If you’re an avid trail runner, hiker or the type that likes to spend their time outdoors, the chances are you have already encountered a tick and are versed in what to do if you find one. If you’re a dog owner, you’ve probably already had to deal with these nuisance creatures on more than one occasion. When it comes to ticks and trail running, or any other type of outdoor activity, it’s important for you to know what ticks are, what they do and how you should deal with them.!

In this article we offer advice on: 

  • How to avoid ticks 
  • Identifying ticks 
  • How to remove them 
  • Lyme disease and what to watch out for 
  • How not to be scared of them 

Why you need to know about ticks 

We’re not trying to scaremonger here, especially if you are new to trail running but, ticks are an issue that need to be taken seriously. They spread disease and should be avoided, or at least identified and removed as soon as possible. 

You are more likely to encounter a tick in grassy or woodland areas, the types of terrain you will experience when trail running, hiking, camping, brushing the dogs after a wild walk and generally spending time in nature. 

Lyme disease has long been the main concern associated with ticks and tick bites however, with the discovery of Tick-borne encephalitis (TBEV) in the UK, now it’s perhaps more of a concern. For this reason, it’s important that you are fully versed with the possible consequences of ticks and trail running.

What is a tick?

A tick is a parasitic creature that feeds on the blood of birds and mammals. They tend to like rabbits, rodents, deer and dogs but they also like trail runners, campers, hikers, bikers, picnickers and more. They are particularly prevalent in grassy and woodland areas. There are 20 varieties of ticks in the UK. They all carry diseases. 

How to spot a tick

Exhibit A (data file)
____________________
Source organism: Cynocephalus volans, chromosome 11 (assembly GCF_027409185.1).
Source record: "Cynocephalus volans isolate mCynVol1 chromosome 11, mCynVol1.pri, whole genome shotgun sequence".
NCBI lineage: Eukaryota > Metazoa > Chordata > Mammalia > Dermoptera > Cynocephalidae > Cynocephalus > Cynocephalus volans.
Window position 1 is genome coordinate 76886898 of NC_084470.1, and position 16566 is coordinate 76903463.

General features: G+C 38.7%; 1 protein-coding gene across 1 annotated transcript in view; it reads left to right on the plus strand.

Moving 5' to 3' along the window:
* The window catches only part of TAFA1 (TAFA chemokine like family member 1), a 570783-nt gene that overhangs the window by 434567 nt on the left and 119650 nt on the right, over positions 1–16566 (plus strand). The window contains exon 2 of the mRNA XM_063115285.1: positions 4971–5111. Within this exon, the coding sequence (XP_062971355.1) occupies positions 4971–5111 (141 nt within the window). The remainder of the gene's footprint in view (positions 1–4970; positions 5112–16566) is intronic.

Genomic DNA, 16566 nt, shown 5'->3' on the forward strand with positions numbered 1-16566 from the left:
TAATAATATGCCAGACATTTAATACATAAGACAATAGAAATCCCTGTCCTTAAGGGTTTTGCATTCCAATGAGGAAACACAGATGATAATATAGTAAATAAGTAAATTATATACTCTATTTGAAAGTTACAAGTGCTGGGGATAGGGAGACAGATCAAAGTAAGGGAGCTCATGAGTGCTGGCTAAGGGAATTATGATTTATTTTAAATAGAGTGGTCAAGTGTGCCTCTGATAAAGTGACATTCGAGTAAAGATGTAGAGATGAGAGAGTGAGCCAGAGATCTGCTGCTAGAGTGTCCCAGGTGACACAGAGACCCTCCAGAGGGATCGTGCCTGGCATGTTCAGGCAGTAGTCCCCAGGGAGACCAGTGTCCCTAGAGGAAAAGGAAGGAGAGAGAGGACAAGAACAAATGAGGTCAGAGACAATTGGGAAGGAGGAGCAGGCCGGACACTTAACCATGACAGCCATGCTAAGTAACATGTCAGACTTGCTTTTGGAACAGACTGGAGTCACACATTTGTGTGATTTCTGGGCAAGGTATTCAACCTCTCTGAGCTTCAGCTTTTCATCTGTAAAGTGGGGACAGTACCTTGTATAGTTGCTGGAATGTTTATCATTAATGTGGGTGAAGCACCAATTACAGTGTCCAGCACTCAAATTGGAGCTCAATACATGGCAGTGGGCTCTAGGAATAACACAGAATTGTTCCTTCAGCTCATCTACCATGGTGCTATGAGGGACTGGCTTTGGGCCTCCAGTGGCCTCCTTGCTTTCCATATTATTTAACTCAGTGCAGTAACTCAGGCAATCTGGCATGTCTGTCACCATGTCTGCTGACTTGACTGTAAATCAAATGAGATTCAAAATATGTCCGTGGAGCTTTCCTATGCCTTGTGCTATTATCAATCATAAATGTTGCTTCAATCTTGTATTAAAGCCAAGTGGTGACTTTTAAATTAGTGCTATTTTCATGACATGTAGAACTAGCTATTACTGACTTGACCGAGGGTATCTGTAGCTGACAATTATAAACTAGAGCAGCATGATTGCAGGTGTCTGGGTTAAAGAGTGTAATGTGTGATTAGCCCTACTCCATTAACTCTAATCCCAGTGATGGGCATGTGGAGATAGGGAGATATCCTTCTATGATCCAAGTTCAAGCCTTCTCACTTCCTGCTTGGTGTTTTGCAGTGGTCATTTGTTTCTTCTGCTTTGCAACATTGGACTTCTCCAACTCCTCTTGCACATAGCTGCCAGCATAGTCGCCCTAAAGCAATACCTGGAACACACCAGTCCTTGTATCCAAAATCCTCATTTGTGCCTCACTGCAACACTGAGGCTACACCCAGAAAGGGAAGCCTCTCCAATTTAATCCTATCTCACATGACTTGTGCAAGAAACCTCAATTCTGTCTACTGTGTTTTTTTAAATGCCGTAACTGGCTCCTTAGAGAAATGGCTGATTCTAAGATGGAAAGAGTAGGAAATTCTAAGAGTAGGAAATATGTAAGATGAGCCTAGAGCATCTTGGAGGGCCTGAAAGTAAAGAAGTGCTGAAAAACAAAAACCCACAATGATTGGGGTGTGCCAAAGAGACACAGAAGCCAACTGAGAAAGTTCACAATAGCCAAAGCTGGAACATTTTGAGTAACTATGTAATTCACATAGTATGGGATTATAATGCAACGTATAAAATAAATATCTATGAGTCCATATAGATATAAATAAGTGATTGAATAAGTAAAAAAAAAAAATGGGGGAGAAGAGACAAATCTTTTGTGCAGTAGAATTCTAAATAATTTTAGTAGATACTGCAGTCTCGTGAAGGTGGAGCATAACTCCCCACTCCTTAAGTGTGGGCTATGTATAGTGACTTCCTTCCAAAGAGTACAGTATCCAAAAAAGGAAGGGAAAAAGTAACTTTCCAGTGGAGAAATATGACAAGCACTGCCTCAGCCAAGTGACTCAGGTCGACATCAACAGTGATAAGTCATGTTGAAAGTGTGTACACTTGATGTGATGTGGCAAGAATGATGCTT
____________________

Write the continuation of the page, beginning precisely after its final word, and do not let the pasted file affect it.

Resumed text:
Young ticks can be difficult to spot as they are so tiny. They are only as big as a pinhead but they do carry diseases as they can still bite! Adult ticks are easier to spot. They are approximately the size of an apple seed. When they have had a good feed and are attached to a host, they become very fat and round and are a lot easier to spot. At this stage though, they have already been there a while.

How to remove ticks 

If you do end up finding a tick on your body, it’s very likely that it will have attached itself to you well. It is feasting on your blood so it will have a good hold. 

Don’t make the mistake of trying to remove the tick by pulling at it. This will more than likely result in the body coming away from its head and the head still being buried. In order to remove the whole tick, you need to be careful, patient and get the tools and techniques just right. There is a technique to removing a tick to ensure that you get the head and the body. You will be able to see the whole tick with legs still moving if you get it right. 

A tick removal tool like this is designed to remove ticks safely and effectively. 

tick identification and removal

Once you have removed the tick, be careful how you discard it. If you just throw it out in the garden, it has the chance to reattach itself to something else. You need to squish it and dispose of it so that it can’t find a new host – the dog or cat for example.

How to avoid ticks

The best way to avoid ticks is to stay away from areas they like to inhabit however, trail runners, and other outdoorsy types will know how hard that is. Where possible though, stick to the footpaths, avoid running through long grass and growth.

You could wear leggings or long socks too if you know you are going to be running through long grass and woodland. This will also protect you from bramble scratches. 

Use an insect repellent which can be applied pre-run or activity to keep them at bay.

Check yourself after your run, walk or activity. Pay particular attention to areas such as If you are quick, you may be able to brush ticks off before they make themselves at home. If you find one, remove it and then clean the area with soap and water or antiseptic. 

Lyme disease 

Most tick bites are harmless, but in a small number of instances, they can carry  Lyme disease. It is important to be aware of the symptoms as the sooner you get treated the better. Early symptoms of Lyme disease can present as a circular red ‘bull’s eye’ rash around the site of a tick bite. Be warned that not everyone gets a rash. Also be aware of flu-like symptoms including fever, headache, tiredness and general aches and pains. 

If you are bitten by a tick and experience any of these symptoms see a GP as soon as possible. You can learn more about Lyme disease on the NHS website.

This article is not designed to put you off trail running or any of your other favourite outdoor activities, just to make you aware of ticks and the damage they can cause. As long as you check yourself, and your dog after a run or walk, and remove any ticks quickly, you will have little to worry about.